Can you fathom living in a time where emails didn’t exist? You would have to patiently bide time while your letter got delivered by a pigeon. And let’s not forget how long it would take to receive a response. Hope may be a thing with feathers, but pigeons don’t have jetpacks.
While emails have made it convenient and instantaneous to send your message across the world, things are not always rosy. Let’s take follow-ups, for instance.
We know we speak for the general public when we say follow-up emails make us cringe, particularly since we need to send an email to someone who hasn’t previously show any interest in responding to us.
We know the wait can get uncomfortable, but trust us, it isn’t all bad.
You probably might want to write a follow-up email to:
- Finalize a meeting
- Check the service status
- Send an update or a reminder
- Partner with a blogger, influencer, etc.,
If you struggle with follow-ups, trust us, you’re not alone. In fact, a study has shown that about 70% of salespeople give up if they don’t get a response to their first email.
You might feel like you’re bothering someone who isn’t interested and think it’s better to keep it that way. But consider these stats:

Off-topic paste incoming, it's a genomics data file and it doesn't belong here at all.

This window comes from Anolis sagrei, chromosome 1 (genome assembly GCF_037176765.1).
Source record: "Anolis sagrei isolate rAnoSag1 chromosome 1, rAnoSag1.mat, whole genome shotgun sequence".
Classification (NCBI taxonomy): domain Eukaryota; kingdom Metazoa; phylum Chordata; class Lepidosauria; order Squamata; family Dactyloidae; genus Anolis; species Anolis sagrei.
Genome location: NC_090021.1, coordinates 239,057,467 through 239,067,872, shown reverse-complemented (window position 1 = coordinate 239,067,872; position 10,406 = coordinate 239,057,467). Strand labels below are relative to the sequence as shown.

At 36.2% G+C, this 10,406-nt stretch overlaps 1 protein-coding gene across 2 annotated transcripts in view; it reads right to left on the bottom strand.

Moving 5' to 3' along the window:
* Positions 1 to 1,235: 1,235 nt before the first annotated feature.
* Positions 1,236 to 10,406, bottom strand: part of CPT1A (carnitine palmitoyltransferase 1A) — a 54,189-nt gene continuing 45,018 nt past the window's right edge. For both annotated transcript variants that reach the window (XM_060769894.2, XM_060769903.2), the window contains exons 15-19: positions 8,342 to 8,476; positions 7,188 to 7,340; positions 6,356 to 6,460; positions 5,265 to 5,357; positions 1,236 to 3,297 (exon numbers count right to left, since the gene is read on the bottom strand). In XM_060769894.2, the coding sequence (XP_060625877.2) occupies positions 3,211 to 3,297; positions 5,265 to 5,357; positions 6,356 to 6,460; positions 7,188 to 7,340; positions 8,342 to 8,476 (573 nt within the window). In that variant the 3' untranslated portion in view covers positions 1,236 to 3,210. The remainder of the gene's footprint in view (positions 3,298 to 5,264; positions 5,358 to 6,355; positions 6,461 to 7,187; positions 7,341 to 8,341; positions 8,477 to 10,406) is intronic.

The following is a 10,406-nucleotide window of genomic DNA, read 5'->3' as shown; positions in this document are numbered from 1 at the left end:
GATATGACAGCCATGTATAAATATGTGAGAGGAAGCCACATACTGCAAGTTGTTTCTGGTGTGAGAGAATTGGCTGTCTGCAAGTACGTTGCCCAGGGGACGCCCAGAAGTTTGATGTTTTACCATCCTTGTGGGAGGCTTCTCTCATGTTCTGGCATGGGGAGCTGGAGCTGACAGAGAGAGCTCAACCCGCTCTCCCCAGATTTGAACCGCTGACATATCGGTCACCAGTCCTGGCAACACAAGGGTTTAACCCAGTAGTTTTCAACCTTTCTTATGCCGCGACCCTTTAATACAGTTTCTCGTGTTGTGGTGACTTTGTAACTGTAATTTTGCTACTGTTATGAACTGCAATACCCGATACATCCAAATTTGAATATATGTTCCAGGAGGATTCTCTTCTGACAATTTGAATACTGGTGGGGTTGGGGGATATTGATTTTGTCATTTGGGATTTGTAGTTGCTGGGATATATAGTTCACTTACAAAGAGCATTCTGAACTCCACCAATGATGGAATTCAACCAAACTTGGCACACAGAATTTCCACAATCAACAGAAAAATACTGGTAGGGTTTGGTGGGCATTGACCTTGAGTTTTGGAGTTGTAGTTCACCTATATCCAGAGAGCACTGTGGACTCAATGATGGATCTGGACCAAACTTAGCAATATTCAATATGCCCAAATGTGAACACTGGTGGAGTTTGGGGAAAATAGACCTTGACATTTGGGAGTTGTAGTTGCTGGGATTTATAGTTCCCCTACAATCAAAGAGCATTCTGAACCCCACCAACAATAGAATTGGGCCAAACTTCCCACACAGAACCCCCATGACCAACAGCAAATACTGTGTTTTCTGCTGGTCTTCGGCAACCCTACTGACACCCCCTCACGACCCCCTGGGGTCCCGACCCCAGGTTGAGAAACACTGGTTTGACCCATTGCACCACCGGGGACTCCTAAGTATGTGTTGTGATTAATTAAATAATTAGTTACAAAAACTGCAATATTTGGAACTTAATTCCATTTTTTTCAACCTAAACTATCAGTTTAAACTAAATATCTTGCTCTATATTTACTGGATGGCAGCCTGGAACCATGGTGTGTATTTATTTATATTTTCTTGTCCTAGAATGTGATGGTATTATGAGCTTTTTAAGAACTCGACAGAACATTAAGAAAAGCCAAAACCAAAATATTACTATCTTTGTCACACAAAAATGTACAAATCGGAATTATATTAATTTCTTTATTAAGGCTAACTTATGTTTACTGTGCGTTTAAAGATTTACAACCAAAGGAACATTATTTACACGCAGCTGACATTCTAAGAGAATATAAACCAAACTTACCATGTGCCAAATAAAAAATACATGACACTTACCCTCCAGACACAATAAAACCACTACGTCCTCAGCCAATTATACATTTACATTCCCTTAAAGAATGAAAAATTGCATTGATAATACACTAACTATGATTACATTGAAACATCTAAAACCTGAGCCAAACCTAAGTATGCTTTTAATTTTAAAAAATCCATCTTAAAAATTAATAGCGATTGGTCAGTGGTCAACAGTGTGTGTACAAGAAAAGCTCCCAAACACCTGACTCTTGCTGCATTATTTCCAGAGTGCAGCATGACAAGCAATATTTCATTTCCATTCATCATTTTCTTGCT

- In an outreach case study, it was found that about 50% of responses occur because of follow-up emails
- 92% of salespeople stop after four follow-ups, but about 80% of prospects say no four times before saying yes.
- An Iko System research showed an 18% response rate on their first email, and 13% on their fourth email.
- A comparable Yesware study found a 30% response rate to their first email and a 14% response rate to their fourth.
Think about it, how often have you received a message or an email only to forget it until you saw it a few days later? Similarly, your outreach email recipients can fail to notice it or even forget to respond to your email, though they had planned to.
Inboxes get full, distractions are aplenty, and people often receive too many emails in a day that they forget most of them and let them slide.
Hence, you must follow-up on your outreach emails. There’s no point investing all that time and effort if the trash folder is the final destination. Follow-ups are where meetings get scheduled, deals get sealed, and products get sold. It is the only way to keep you in the minds of your prospects.
Now that you know how essential follow-ups are, set aside that uneasiness and get to it.